Homework: To grade or not to grade

Grading homework has undeniable value. Students need feedback on their work to learn and the more personal and individuated the more they are likely to benefit. But the turnaround time for grading can make it frustrating for everyone. The class has already moved on to the next topic or so by the time students receive graded feedback, and so both students and instructors end up juggling multiple cognitive skills in a way that seems to interfere with learning, and the progress of the course.check-mark-1292787_960_720

So this term I’m not grading any homework. I’ve done this before in a fallacies class, just go through the answers in class. Previously, I simply kept it on the honour system, but it was a small enough class at around 20 that we could have good discussion. This time with 90 1st-year students I will give them credit for simply completing their homework: 1 mark for completion when they arrive in class ready to take it up, and partial marks for partial efforts. Not done or done late? No credit. Students can miss one — due to illness or whatever — and still get a perfect grade: They will have 11 opportunities to earn 10 marks.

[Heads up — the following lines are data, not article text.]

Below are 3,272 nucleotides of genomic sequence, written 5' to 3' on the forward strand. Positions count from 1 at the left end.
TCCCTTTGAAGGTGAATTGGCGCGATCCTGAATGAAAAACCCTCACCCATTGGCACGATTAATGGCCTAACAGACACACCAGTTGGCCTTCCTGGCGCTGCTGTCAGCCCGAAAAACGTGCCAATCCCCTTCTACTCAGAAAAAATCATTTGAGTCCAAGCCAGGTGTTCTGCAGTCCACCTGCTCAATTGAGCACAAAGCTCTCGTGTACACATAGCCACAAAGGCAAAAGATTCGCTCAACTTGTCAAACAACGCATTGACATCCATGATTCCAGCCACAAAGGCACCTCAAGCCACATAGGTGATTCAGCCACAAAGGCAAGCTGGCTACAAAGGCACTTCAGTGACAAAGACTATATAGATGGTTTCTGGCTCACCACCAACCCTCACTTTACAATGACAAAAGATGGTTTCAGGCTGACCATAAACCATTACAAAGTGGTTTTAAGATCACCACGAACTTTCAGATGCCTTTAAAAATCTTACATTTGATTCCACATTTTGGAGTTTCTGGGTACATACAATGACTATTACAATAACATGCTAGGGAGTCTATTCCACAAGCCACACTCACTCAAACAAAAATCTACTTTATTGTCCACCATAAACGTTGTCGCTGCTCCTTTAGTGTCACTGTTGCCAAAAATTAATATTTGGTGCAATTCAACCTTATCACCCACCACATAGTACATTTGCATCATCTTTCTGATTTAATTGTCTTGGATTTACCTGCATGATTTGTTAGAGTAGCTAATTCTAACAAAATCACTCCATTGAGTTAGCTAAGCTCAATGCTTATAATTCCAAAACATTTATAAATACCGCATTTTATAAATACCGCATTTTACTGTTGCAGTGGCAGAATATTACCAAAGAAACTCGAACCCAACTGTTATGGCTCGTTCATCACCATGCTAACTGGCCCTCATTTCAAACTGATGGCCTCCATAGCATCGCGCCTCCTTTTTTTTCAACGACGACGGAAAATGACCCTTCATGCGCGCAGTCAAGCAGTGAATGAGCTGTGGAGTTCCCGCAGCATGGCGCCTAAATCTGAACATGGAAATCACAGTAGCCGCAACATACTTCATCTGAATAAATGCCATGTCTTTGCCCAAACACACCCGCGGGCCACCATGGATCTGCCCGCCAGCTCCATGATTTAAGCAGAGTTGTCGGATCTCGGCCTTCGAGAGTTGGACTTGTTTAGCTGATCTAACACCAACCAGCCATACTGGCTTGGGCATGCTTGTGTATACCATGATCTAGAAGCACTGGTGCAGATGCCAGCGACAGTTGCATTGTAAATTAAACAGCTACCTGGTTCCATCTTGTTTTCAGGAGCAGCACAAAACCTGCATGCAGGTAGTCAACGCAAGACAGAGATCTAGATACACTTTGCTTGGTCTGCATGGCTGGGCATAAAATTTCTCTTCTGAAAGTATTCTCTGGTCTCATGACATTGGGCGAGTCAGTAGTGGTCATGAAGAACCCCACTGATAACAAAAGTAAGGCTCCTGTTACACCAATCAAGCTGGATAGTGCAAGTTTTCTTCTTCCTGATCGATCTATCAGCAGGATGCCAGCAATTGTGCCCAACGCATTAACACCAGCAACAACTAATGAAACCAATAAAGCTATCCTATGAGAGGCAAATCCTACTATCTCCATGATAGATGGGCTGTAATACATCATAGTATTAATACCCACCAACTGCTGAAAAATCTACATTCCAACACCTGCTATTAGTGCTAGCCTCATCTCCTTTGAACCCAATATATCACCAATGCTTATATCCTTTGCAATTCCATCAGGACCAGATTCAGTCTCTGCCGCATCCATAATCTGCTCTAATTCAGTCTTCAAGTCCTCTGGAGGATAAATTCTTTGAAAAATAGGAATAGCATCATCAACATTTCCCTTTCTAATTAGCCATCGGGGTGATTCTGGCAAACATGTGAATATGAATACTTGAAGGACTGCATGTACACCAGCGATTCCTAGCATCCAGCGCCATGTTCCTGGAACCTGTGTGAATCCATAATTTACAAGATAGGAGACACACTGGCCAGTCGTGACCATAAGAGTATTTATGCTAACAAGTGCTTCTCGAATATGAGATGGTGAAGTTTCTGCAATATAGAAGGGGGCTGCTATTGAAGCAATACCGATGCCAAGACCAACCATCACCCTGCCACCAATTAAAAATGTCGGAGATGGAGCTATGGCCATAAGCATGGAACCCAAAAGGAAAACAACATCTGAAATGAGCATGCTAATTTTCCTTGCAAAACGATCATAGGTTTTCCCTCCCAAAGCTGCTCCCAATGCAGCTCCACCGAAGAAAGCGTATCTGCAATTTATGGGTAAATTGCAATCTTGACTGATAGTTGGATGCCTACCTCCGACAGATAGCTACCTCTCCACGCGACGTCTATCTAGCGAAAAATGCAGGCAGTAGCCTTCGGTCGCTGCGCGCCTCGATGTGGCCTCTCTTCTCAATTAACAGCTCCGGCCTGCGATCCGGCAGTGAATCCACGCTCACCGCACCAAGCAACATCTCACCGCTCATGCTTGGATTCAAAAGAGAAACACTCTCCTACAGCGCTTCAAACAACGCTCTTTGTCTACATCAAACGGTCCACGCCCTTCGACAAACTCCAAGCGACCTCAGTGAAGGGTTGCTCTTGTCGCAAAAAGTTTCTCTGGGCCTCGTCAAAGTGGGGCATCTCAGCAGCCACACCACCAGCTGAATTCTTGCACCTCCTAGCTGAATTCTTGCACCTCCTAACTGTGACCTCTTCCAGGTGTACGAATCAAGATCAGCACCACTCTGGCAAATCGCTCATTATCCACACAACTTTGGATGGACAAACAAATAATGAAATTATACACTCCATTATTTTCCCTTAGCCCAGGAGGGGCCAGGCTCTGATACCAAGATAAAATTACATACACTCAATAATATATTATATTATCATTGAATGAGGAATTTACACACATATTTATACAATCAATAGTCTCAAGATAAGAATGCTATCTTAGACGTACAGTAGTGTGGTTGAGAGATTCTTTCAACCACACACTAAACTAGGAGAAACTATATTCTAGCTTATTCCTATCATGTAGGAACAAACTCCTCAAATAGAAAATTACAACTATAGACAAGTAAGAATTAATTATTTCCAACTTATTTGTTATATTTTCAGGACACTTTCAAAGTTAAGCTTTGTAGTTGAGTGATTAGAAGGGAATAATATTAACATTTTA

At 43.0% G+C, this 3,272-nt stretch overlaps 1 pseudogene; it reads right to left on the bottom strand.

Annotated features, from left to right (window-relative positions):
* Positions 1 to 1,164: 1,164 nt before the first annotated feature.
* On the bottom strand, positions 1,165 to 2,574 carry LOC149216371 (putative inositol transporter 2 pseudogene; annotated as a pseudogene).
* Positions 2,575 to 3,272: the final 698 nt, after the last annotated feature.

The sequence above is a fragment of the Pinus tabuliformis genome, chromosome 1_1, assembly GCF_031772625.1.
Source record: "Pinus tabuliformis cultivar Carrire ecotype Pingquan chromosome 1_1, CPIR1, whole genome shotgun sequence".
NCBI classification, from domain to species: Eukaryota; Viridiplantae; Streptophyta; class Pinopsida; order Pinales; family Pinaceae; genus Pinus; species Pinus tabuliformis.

I developed this structure in part because of advice I received from a friend who teaches the very large intro psych class: keep them busy in class. That applies to class rather than homework, of course, because in a large class it’s especially easy for student to disengage.

But it reminded me how valuable simply attempting the exercises can be — especially at a first-year level with students from all across the campus, many away from home for the first time, most who will never take another philosophy class. Engaging such a range of students who are just discovering post-secondary education is a big challenge.

All argumentation and critical thinking classes depend greatly on practice, like any other skills-based course such as a performance or lab course, and keeping students engaged can be as valuable as detailed feedback. This may be especially true at the introductory level where they have more to gain from simply working through the problems. In learning the proper answers in class they still have the opportunity to learn from their errors, to start their descent on that Dunning-Kruger curve.Dunning Kruger Chart